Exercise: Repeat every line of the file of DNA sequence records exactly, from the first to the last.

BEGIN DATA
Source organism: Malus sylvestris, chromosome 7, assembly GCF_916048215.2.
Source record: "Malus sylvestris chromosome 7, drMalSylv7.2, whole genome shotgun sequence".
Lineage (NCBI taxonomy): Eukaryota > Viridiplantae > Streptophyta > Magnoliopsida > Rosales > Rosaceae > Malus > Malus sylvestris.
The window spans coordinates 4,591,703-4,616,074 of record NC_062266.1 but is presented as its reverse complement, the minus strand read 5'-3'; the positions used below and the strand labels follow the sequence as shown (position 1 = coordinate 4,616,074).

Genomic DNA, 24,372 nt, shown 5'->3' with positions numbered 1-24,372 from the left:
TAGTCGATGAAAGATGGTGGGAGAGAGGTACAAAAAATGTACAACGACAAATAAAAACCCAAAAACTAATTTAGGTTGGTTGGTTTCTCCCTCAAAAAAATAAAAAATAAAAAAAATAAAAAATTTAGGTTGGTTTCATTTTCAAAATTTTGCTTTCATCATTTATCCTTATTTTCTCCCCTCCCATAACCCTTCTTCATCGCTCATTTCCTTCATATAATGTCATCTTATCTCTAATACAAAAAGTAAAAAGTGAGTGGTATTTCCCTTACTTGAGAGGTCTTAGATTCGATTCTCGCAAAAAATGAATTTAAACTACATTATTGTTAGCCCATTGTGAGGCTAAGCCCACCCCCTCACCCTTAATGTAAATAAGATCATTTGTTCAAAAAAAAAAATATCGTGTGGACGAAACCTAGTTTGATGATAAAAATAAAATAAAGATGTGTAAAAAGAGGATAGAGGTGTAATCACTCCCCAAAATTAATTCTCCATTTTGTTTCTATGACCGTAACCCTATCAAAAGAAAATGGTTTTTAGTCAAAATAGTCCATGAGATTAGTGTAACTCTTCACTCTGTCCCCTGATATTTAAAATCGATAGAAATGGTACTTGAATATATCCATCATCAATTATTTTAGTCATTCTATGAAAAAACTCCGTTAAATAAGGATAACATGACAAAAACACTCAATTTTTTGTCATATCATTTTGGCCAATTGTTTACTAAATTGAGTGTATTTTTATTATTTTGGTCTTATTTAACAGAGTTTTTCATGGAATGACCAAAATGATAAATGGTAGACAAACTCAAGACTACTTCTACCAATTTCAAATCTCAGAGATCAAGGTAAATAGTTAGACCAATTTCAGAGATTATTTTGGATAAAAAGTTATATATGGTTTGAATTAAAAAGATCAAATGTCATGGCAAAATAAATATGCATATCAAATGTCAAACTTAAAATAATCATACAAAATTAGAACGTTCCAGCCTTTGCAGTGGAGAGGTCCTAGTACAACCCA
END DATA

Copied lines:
Source organism: Malus sylvestris, chromosome 7, assembly GCF_916048215.2.
Source record: "Malus sylvestris chromosome 7, drMalSylv7.2, whole genome shotgun sequence".
Lineage (NCBI taxonomy): Eukaryota > Viridiplantae > Streptophyta > Magnoliopsida > Rosales > Rosaceae > Malus > Malus sylvestris.
The window spans coordinates 4,591,703-4,616,074 of record NC_062266.1 but is presented as its reverse complement, the minus strand read 5'-3'; the positions used below and the strand labels follow the sequence as shown (position 1 = coordinate 4,616,074).

Genomic DNA, 24,372 nt, shown 5'->3' with positions numbered 1-24,372 from the left:
TAGTCGATGAAAGATGGTGGGAGAGAGGTACAAAAAATGTACAACGACAAATAAAAACCCAAAAACTAATTTAGGTTGGTTGGTTTCTCCCTCAAAAAAATAAAAAATAAAAAAAATAAAAAATTTAGGTTGGTTTCATTTTCAAAATTTTGCTTTCATCATTTATCCTTATTTTCTCCCCTCCCATAACCCTTCTTCATCGCTCATTTCCTTCATATAATGTCATCTTATCTCTAATACAAAAAGTAAAAAGTGAGTGGTATTTCCCTTACTTGAGAGGTCTTAGATTCGATTCTCGCAAAAAATGAATTTAAACTACATTATTGTTAGCCCATTGTGAGGCTAAGCCCACCCCCTCACCCTTAATGTAAATAAGATCATTTGTTCAAAAAAAAAAATATCGTGTGGACGAAACCTAGTTTGATGATAAAAATAAAATAAAGATGTGTAAAAAGAGGATAGAGGTGTAATCACTCCCCAAAATTAATTCTCCATTTTGTTTCTATGACCGTAACCCTATCAAAAGAAAATGGTTTTTAGTCAAAATAGTCCATGAGATTAGTGTAACTCTTCACTCTGTCCCCTGATATTTAAAATCGATAGAAATGGTACTTGAATATATCCATCATCAATTATTTTAGTCATTCTATGAAAAAACTCCGTTAAATAAGGATAACATGACAAAAACACTCAATTTTTTGTCATATCATTTTGGCCAATTGTTTACTAAATTGAGTGTATTTTTATTATTTTGGTCTTATTTAACAGAGTTTTTCATGGAATGACCAAAATGATAAATGGTAGACAAACTCAAGACTACTTCTACCAATTTCAAATCTCAGAGATCAAGGTAAATAGTTAGACCAATTTCAGAGATTATTTTGGATAAAAAGTTATATATGGTTTGAATTAAAAAGATCAAATGTCATGGCAAAATAAATATGCATATCAAATGTCAAACTTAAAATAATCATACAAAATTAGAACGTTCCAGCCTTTGCAGTGGAGAGGTCCTAGTACAACCCA